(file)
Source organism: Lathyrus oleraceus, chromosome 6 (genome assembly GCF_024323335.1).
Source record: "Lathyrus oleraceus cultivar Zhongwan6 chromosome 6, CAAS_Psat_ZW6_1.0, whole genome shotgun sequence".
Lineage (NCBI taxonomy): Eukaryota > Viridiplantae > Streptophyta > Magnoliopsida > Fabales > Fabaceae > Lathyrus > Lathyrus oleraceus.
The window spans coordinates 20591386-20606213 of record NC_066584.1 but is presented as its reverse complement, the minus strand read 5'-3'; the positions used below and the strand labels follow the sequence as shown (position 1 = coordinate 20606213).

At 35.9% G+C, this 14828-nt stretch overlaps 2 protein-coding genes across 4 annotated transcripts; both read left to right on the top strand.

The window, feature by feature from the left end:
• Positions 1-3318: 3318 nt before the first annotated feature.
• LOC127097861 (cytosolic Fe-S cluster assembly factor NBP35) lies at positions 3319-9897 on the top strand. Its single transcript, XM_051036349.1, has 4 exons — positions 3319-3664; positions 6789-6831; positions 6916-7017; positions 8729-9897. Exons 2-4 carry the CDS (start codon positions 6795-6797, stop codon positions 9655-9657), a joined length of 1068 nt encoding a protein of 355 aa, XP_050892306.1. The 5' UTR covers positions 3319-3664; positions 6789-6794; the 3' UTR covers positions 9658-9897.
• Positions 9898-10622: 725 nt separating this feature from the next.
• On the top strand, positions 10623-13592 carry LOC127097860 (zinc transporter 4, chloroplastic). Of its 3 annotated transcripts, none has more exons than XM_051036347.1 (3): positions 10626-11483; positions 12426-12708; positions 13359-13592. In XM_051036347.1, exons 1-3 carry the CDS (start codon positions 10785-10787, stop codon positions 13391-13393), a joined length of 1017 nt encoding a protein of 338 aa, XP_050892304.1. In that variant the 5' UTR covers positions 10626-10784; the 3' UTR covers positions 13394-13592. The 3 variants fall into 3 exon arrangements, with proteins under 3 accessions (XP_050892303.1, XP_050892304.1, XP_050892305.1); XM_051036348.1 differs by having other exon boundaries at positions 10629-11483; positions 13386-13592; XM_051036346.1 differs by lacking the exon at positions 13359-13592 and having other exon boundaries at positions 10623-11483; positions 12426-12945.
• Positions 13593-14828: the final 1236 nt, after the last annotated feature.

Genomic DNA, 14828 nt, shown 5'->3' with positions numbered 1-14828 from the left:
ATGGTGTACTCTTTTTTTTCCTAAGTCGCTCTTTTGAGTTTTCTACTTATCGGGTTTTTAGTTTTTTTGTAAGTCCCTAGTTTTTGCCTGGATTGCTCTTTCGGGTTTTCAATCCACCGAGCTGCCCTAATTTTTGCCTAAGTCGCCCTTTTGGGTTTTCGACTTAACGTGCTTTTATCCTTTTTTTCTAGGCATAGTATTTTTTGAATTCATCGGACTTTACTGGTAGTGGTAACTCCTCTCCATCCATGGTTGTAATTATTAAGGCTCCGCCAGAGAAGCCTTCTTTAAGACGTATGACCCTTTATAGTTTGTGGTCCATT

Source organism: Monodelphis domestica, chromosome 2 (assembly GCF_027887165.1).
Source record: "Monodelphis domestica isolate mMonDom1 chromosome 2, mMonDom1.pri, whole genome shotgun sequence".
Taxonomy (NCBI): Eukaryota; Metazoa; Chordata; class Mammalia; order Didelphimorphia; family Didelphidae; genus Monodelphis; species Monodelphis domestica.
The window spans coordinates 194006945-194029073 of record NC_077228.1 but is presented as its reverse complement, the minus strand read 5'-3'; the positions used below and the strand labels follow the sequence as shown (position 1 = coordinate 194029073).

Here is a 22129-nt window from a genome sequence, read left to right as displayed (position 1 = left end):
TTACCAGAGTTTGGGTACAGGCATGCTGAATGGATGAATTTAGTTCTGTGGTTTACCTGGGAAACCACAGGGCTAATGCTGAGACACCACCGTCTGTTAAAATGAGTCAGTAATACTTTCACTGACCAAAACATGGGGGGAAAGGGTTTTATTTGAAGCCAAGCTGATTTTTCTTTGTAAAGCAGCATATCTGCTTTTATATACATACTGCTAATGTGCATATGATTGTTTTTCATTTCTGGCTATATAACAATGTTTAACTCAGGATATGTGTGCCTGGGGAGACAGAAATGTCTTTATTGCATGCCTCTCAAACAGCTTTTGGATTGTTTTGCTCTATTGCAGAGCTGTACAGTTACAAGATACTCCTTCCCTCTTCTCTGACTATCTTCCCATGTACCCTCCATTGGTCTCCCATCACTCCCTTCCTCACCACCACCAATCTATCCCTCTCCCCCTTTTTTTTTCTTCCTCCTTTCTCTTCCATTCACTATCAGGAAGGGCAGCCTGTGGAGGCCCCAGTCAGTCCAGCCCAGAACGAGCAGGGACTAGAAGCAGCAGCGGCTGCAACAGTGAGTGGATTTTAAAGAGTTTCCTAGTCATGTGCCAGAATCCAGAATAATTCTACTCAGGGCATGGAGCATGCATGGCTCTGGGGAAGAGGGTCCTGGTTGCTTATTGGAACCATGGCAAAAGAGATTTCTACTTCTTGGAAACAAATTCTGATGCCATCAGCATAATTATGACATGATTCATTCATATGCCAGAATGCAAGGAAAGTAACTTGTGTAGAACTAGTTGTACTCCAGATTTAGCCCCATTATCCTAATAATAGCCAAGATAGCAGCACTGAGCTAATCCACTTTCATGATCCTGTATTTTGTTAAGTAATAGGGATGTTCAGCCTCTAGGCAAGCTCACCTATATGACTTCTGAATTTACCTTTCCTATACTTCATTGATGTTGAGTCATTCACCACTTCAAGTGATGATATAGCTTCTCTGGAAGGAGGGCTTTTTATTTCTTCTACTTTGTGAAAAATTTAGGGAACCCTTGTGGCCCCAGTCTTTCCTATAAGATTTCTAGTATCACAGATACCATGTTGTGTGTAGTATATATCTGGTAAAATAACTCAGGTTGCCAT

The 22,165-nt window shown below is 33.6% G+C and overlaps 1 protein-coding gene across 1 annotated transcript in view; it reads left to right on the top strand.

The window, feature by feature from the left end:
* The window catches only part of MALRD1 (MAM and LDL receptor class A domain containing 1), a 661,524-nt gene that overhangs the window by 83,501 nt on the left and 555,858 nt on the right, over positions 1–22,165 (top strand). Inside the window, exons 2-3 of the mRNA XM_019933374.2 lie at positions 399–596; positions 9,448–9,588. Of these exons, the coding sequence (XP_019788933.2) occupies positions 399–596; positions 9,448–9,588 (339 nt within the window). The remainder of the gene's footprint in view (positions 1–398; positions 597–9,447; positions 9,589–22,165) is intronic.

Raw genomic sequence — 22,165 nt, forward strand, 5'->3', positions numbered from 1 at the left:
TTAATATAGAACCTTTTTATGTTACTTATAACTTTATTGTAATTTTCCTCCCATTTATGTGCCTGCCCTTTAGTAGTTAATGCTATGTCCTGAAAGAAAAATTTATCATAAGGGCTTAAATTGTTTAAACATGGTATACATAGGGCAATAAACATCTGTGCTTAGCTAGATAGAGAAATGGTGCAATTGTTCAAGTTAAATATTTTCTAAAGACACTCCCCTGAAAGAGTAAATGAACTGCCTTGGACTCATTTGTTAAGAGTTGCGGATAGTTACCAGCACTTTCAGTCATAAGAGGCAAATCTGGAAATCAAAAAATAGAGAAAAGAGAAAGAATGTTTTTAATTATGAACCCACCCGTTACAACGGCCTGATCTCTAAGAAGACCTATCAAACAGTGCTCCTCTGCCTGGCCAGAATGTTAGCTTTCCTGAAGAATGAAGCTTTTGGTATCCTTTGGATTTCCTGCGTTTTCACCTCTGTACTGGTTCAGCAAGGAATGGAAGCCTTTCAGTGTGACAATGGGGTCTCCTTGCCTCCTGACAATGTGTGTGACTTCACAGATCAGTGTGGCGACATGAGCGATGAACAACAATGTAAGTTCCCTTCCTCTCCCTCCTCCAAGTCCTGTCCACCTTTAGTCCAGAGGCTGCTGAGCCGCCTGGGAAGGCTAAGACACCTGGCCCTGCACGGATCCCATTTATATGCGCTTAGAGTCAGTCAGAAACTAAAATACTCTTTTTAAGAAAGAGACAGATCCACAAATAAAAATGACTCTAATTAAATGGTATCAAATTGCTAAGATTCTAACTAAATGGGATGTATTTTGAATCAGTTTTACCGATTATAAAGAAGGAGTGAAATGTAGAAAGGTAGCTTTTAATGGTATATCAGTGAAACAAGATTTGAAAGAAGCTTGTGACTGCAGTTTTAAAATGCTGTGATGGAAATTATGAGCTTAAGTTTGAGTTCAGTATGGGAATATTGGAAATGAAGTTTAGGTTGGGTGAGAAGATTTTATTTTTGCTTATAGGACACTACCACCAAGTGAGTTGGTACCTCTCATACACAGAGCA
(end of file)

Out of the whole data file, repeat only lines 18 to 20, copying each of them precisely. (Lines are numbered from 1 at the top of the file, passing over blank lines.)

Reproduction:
Here is a 22129-nt window from a genome sequence, read left to right as displayed (position 1 = left end):
TTACCAGAGTTTGGGTACAGGCATGCTGAATGGATGAATTTAGTTCTGTGGTTTACCTGGGAAACCACAGGGCTAATGCTGAGACACCACCGTCTGTTAAAATGAGTCAGTAATACTTTCACTGACCAAAACATGGGGGGAAAGGGTTTTATTTGAAGCCAAGCTGATTTTTCTTTGTAAAGCAGCATATCTGCTTTTATATACATACTGCTAATGTGCATATGATTGTTTTTCATTTCTGGCTATATAACAATGTTTAACTCAGGATATGTGTGCCTGGGGAGACAGAAATGTCTTTATTGCATGCCTCTCAAACAGCTTTTGGATTGTTTTGCTCTATTGCAGAGCTGTACAGTTACAAGATACTCCTTCCCTCTTCTCTGACTATCTTCCCATGTACCCTCCATTGGTCTCCCATCACTCCCTTCCTCACCACCACCAATCTATCCCTCTCCCCCTTTTTTTTTCTTCCTCCTTTCTCTTCCATTCACTATCAGGAAGGGCAGCCTGTGGAGGCCCCAGTCAGTCCAGCCCAGAACGAGCAGGGACTAGAAGCAGCAGCGGCTGCAACAGTGAGTGGATTTTAAAGAGTTTCCTAGTCATGTGCCAGAATCCAGAATAATTCTACTCAGGGCATGGAGCATGCATGGCTCTGGGGAAGAGGGTCCTGGTTGCTTATTGGAACCATGGCAAAAGAGATTTCTACTTCTTGGAAACAAATTCTGATGCCATCAGCATAATTATGACATGATTCATTCATATGCCAGAATGCAAGGAAAGTAACTTGTGTAGAACTAGTTGTACTCCAGATTTAGCCCCATTATCCTAATAATAGCCAAGATAGCAGCACTGAGCTAATCCACTTTCATGATCCTGTATTTTGTTAAGTAATAGGGATGTTCAGCCTCTAGGCAAGCTCACCTATATGACTTCTGAATTTACCTTTCCTATACTTCATTGATGTTGAGTCATTCACCACTTCAAGTGATGATATAGCTTCTCTGGAAGGAGGGCTTTTTATTTCTTCTACTTTGTGAAAAATTTAGGGAACCCTTGTGGCCCCAGTCTTTCCTATAAGATTTCTAGTATCACAGATACCATGTTGTGTGTAGTATATATCTGGTAAAATAACTCAGGTTGCCAT

The 22,165-nt window shown below is 33.6% G+C and overlaps 1 protein-coding gene across 1 annotated transcript in view; it reads left to right on the top strand.